On Monday, AK Steel (NYSE:AKS), a large American steel-maker, gave earnings guidance of $0.04-$0.06 per share for the second quarter of 2012, about half of the $0.11 the Street was looking for. Total shipments are expected to come in slightly higher on a sequential basis at 1.35 million tons for the second quarter, and the company indicated that its average per-ton selling price was roughly the same as the first quarter of 2012. However, the firm noted that it may have to take an allowance against deferred tax assets, which is captured in the revised forecast. Though we think AK Steel's shares are trading below our estimate of its fair value, we demand a large margin of safety before we would considering allocating capital to any steel company.
Perhaps most telling from the firm's release is that management was unable to give full-year guidance. This speaks to the tremendous amount of uncertainty in construction and industrial production, as the United States real estate market remains challenging and China experiences slowing growth. AK Steel lost $0.11 in the first quarter, and the company hasn't earned money since 2008. So, while the firm disappointed the Street, its outlook for a second-quarter profit is certainly a step in the right direction. However the lack of full-year guidance and a warning regarding a recent deterioration in spot market pricing leave us decidedly on the sidelines.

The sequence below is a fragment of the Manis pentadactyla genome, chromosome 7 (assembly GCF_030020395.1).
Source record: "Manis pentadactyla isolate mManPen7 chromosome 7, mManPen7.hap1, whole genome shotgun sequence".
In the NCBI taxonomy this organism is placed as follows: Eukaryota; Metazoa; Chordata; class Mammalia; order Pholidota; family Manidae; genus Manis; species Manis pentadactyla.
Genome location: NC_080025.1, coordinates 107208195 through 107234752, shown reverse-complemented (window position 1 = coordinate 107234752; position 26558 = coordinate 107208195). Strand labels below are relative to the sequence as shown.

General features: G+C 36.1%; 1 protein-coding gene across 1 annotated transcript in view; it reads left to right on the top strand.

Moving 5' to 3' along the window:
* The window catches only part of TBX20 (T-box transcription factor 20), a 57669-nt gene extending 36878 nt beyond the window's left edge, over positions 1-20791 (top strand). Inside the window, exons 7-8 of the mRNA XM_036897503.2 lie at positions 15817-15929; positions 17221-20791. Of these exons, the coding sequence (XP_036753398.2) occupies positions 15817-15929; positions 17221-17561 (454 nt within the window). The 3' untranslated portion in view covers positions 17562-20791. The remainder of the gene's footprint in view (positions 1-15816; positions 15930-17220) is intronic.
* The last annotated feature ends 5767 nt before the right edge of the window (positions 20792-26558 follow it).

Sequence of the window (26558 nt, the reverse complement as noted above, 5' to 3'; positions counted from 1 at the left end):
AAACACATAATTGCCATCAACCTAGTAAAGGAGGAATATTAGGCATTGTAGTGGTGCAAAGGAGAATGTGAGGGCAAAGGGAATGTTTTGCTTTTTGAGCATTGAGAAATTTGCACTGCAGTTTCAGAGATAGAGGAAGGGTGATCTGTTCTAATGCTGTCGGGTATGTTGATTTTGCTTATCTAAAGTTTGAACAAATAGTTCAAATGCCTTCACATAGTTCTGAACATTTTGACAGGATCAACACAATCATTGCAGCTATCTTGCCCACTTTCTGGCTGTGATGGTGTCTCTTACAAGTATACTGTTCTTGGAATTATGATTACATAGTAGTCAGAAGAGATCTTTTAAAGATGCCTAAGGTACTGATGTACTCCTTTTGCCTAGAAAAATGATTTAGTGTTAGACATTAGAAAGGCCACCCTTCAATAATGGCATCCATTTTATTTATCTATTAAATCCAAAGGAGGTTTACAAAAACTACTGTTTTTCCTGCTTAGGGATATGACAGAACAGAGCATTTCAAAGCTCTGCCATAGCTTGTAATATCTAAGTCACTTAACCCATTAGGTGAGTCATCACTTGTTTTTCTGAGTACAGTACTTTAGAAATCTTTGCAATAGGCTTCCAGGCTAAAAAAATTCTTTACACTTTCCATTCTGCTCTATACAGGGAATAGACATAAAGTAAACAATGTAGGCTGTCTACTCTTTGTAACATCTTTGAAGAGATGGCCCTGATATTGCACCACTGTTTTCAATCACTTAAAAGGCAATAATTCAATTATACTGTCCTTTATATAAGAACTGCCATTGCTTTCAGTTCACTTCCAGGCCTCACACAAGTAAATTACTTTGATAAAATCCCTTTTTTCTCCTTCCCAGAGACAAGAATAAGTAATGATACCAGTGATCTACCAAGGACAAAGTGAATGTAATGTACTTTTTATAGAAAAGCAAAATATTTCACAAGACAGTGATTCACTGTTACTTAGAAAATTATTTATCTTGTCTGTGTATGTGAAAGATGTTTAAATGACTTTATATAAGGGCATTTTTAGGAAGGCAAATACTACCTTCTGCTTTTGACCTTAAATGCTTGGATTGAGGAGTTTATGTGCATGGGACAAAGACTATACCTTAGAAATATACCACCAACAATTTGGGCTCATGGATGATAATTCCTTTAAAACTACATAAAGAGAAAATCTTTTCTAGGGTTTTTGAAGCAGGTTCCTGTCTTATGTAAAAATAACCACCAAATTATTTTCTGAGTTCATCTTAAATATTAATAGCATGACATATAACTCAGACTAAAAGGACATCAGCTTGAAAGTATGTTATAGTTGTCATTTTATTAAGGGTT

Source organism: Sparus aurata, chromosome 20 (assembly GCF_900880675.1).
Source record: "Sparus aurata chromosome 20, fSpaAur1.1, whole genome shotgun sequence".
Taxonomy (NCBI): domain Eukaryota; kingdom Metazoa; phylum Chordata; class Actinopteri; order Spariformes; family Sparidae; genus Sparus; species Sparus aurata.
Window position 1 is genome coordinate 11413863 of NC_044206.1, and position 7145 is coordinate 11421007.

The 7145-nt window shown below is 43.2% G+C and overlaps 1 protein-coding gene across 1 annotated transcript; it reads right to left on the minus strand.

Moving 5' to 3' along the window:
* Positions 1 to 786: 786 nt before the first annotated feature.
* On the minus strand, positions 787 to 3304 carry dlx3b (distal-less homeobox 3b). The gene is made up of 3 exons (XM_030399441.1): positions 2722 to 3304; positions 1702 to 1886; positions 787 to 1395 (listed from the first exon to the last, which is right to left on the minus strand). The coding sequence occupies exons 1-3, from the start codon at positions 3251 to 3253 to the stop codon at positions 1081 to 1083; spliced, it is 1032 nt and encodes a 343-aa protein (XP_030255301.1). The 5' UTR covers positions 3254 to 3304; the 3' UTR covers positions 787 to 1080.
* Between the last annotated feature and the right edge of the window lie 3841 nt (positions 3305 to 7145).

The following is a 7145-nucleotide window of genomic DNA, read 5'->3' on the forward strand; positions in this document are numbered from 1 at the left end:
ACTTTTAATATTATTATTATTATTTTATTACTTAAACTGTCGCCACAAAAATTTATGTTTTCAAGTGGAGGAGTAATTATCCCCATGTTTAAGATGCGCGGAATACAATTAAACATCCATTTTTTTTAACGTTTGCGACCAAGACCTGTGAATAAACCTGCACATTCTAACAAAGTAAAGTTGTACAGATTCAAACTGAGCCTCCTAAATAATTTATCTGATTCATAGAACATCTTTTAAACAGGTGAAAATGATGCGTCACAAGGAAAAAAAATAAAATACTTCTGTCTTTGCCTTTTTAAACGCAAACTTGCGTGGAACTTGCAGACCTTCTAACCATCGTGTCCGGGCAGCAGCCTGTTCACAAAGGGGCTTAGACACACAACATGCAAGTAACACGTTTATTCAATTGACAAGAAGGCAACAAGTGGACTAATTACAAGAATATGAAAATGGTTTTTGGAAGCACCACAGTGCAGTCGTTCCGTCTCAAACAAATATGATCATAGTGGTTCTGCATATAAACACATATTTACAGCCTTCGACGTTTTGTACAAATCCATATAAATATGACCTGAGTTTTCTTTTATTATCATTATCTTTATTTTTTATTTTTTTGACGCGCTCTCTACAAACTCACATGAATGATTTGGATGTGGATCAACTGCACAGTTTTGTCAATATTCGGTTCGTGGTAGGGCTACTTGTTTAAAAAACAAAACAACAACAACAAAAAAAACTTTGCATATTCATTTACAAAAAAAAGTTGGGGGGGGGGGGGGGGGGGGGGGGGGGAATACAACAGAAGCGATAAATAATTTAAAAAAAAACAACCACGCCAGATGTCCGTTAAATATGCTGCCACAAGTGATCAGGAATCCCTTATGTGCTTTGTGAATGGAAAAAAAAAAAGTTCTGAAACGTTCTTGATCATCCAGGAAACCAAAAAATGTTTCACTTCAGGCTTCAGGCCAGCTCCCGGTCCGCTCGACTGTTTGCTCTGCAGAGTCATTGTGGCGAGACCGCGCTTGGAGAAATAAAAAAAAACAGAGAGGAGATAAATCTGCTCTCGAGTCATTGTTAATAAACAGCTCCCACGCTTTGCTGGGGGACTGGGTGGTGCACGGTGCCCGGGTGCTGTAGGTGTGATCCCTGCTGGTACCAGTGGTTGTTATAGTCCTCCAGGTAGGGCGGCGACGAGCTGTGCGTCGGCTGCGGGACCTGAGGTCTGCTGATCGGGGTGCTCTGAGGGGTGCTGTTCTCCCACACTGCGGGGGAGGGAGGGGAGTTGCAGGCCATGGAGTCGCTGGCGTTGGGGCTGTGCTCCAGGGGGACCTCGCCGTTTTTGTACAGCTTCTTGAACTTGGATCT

The entire steel industry has been under pressure since the near-collapse of the global financial system in 2008. Though demand in emerging markets has been reasonably strong, construction in more mature markets like Europe and the United States has been relatively weak. Plus, low-cost foreign producers have eroded the industry's cost structure, and we don't expect this trend to change soon.
Though we think the industry has been deeply discounted by the market, with ArcelorMittal (NYSE:MT), US Steel (NYSE:X), and AK Steel trading at large discounts to our fair value estimates, the volatility of iron ore prices (input costs) coupled with supply/demand dynamics and the resulting prospects of overcapacity during the troughs of the economic cycle leave us less excited about the group. Plus, all of these companies have large debt-to-capital ratios, and we think steel is among the most uncertain industries in our coverage universe. AK Steel's recent comments about deteriorating spot market prices represent just one example of the difficulties steel firms face.
Still, we think AK Steel has some value at current levels, but we think both the firm's share price and operating results will be extremely volatile. We're not fans of the group on the basis of their Valuentum Buying Index scores (which considers their intrinsic value), and AK Steel is no exception.